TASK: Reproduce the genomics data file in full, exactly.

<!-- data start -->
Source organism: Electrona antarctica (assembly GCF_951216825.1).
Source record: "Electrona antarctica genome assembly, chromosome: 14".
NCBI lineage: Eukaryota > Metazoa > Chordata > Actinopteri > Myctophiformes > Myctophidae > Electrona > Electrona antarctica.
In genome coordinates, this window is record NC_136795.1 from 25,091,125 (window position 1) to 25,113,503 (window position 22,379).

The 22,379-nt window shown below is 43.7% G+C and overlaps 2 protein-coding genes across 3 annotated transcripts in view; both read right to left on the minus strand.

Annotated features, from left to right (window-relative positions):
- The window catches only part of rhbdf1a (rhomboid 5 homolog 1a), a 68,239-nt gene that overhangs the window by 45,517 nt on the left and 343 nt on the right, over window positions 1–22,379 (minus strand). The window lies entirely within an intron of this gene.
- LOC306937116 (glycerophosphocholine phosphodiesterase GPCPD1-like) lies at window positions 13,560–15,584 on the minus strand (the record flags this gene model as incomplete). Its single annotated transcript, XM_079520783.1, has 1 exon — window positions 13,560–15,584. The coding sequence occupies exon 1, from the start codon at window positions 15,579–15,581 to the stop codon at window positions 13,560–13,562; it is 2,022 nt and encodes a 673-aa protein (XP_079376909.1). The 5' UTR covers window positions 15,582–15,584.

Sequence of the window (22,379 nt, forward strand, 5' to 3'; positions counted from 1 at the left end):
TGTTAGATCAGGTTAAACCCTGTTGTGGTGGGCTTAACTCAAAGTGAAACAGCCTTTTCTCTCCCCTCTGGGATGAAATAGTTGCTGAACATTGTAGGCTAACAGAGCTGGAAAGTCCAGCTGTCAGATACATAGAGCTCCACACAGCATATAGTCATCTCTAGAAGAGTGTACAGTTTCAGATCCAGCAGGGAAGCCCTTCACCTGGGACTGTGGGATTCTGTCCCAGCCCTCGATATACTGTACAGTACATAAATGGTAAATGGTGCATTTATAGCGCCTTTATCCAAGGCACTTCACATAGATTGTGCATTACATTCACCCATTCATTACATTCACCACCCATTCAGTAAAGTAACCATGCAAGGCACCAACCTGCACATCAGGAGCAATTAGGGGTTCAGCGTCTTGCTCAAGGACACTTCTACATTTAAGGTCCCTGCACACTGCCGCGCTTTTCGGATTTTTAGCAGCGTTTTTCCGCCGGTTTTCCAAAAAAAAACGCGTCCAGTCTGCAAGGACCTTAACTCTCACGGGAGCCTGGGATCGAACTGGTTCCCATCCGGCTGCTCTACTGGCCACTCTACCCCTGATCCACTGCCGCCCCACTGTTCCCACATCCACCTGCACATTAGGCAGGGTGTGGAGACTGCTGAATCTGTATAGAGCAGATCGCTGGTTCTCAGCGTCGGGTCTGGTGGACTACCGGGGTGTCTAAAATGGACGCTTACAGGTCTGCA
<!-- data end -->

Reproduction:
Source organism: Electrona antarctica (assembly GCF_951216825.1).
Source record: "Electrona antarctica genome assembly, chromosome: 14".
NCBI lineage: Eukaryota > Metazoa > Chordata > Actinopteri > Myctophiformes > Myctophidae > Electrona > Electrona antarctica.
In genome coordinates, this window is record NC_136795.1 from 25,091,125 (window position 1) to 25,113,503 (window position 22,379).

The 22,379-nt window shown below is 43.7% G+C and overlaps 2 protein-coding genes across 3 annotated transcripts in view; both read right to left on the minus strand.

Annotated features, from left to right (window-relative positions):
- The window catches only part of rhbdf1a (rhomboid 5 homolog 1a), a 68,239-nt gene that overhangs the window by 45,517 nt on the left and 343 nt on the right, over window positions 1–22,379 (minus strand). The window lies entirely within an intron of this gene.
- LOC306937116 (glycerophosphocholine phosphodiesterase GPCPD1-like) lies at window positions 13,560–15,584 on the minus strand (the record flags this gene model as incomplete). Its single annotated transcript, XM_079520783.1, has 1 exon — window positions 13,560–15,584. The coding sequence occupies exon 1, from the start codon at window positions 15,579–15,581 to the stop codon at window positions 13,560–13,562; it is 2,022 nt and encodes a 673-aa protein (XP_079376909.1). The 5' UTR covers window positions 15,582–15,584.

Sequence of the window (22,379 nt, forward strand, 5' to 3'; positions counted from 1 at the left end):
TGTTAGATCAGGTTAAACCCTGTTGTGGTGGGCTTAACTCAAAGTGAAACAGCCTTTTCTCTCCCCTCTGGGATGAAATAGTTGCTGAACATTGTAGGCTAACAGAGCTGGAAAGTCCAGCTGTCAGATACATAGAGCTCCACACAGCATATAGTCATCTCTAGAAGAGTGTACAGTTTCAGATCCAGCAGGGAAGCCCTTCACCTGGGACTGTGGGATTCTGTCCCAGCCCTCGATATACTGTACAGTACATAAATGGTAAATGGTGCATTTATAGCGCCTTTATCCAAGGCACTTCACATAGATTGTGCATTACATTCACCCATTCATTACATTCACCACCCATTCAGTAAAGTAACCATGCAAGGCACCAACCTGCACATCAGGAGCAATTAGGGGTTCAGCGTCTTGCTCAAGGACACTTCTACATTTAAGGTCCCTGCACACTGCCGCGCTTTTCGGATTTTTAGCAGCGTTTTTCCGCCGGTTTTCCAAAAAAAAACGCGTCCAGTCTGCAAGGACCTTAACTCTCACGGGAGCCTGGGATCGAACTGGTTCCCATCCGGCTGCTCTACTGGCCACTCTACCCCTGATCCACTGCCGCCCCACTGTTCCCACATCCACCTGCACATTAGGCAGGGTGTGGAGACTGCTGAATCTGTATAGAGCAGATCGCTGGTTCTCAGCGTCGGGTCTGGTGGACTACCGGGGTGTCTAAAATGGACGCTTACAGGTCTGCA